La Fortaleza

About 66.97 percent of occupied positions in the governor’s office at La Fortaleza are “career” jobs. >Josian E. Bruno Gómez

The January 2021 Report of Occupied Positions (OPs) in the Puerto Rican government revealed that there are fewer people working in the public sector. This has been a continuing trend for more than a decade.

The latest report, published by the Puerto Rico Statistics Institute, revealed that the total number of OPs in the government dropped significantly, from 160,171 in December 2020 to 150,502 in the first month of 2021. Moreover, in January 2008, the total number of OPs was 275,448.

Collectively, 73.06 percent of all government workers are “career” OPs, 4.51 percent are “trust” positions, and 22.43 percent are listed as “others.” In the governor’s office at La Fortaleza, 66.97 percent of jobs are careers, 24.11 percent are trust positions, and 8.92 percent are “others.”

In public departments and agencies, 87.93 percent are career OPs, 1.67 percent are trust positions, and 10.4 percent are other types of OPs. As for public corporations, 72.64 percent are career jobs, 5.16 are trust OPs, and 22.6 percent are listed under “others.”

More details on the job specifics or job titles, such as clerical, secretarial, security-related, supervisor or manager, were not available.

The information is available through a new programming carried out by the Puerto Rico Institute of Statistics, which allows for better visualization of the Report of Occupied Positions in the government and the ability to compare current information with previous months, among other advantages.

For the redesign of this report, the free and open-source software R was used, which is why it is now done completely through this program, eliminating manual processes that were previously carried out.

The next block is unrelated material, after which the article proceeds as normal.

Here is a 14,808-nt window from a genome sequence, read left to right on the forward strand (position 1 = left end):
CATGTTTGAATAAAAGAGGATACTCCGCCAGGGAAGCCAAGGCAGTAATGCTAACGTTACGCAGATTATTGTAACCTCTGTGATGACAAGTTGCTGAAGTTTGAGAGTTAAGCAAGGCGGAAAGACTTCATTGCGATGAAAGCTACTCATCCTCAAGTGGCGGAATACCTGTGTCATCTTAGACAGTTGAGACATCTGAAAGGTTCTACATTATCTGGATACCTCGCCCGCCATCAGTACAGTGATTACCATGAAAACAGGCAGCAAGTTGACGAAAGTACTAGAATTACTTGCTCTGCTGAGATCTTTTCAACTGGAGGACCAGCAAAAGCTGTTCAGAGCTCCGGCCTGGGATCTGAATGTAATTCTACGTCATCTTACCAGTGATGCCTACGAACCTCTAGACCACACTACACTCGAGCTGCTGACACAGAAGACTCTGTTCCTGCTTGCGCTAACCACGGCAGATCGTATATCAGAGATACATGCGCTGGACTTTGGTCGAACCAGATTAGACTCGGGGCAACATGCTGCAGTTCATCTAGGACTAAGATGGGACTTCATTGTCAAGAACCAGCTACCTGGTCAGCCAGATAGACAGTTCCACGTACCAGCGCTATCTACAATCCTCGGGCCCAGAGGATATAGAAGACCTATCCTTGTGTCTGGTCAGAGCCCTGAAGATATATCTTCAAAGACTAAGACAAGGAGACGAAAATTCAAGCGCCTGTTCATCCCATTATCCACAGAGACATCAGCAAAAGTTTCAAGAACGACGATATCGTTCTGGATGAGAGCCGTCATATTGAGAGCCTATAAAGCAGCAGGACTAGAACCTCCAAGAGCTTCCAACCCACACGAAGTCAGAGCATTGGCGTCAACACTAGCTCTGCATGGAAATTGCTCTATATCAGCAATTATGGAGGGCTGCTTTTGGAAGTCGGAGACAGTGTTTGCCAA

“This new programming is an advanced one since it optimizes the efficiency and effectiveness of the statistical processes on this subject, improves our ability to control government positions with updated information, and allows comparisons to be made with previous years,” said Orville Disdier, executive director of the Statistics Institute.

Meanwhile, Ana Jara Castro, who is responsible for the redesign of the report at the Institute, said that “the inclusion of this new table will allow the process of accountability regarding positions in government entities, to be a more transparent one, and more accessible to the population. The main objective of this report is to summarize the information of all the agencies represented in the Comptroller’s Office on its website.”

According to the website of the Statistics Institute, the data presented in the Report of Occupied Government Positions comes from the Registry of Occupied Positions and Related Information, created under Act 103-2006, known as the Law for the Fiscal Reform of the Government of Puerto Rico of 2006. The law establishes that each government entity has the duty to certify this information to the Comptroller’s Office on a monthly basis.

In those cases that the entity has not fulfilled its duty to certify its figures in a timely manner, the Institute makes a simple statistical imputation of the missing data to complete the statistics. All figures are under constant review and may be subject to change in future reports.

Jara stated that the new design includes a monthly report tabulated by agency and type of position, in addition to the time series, with the following information: number of OPs at the end of the reference month, broken down by type of position (career, trust, temporary, irregular, among others) and by type of agency; monthly change in the number of OPs by type of position and by type of entity, and the total OPs for each government entity.

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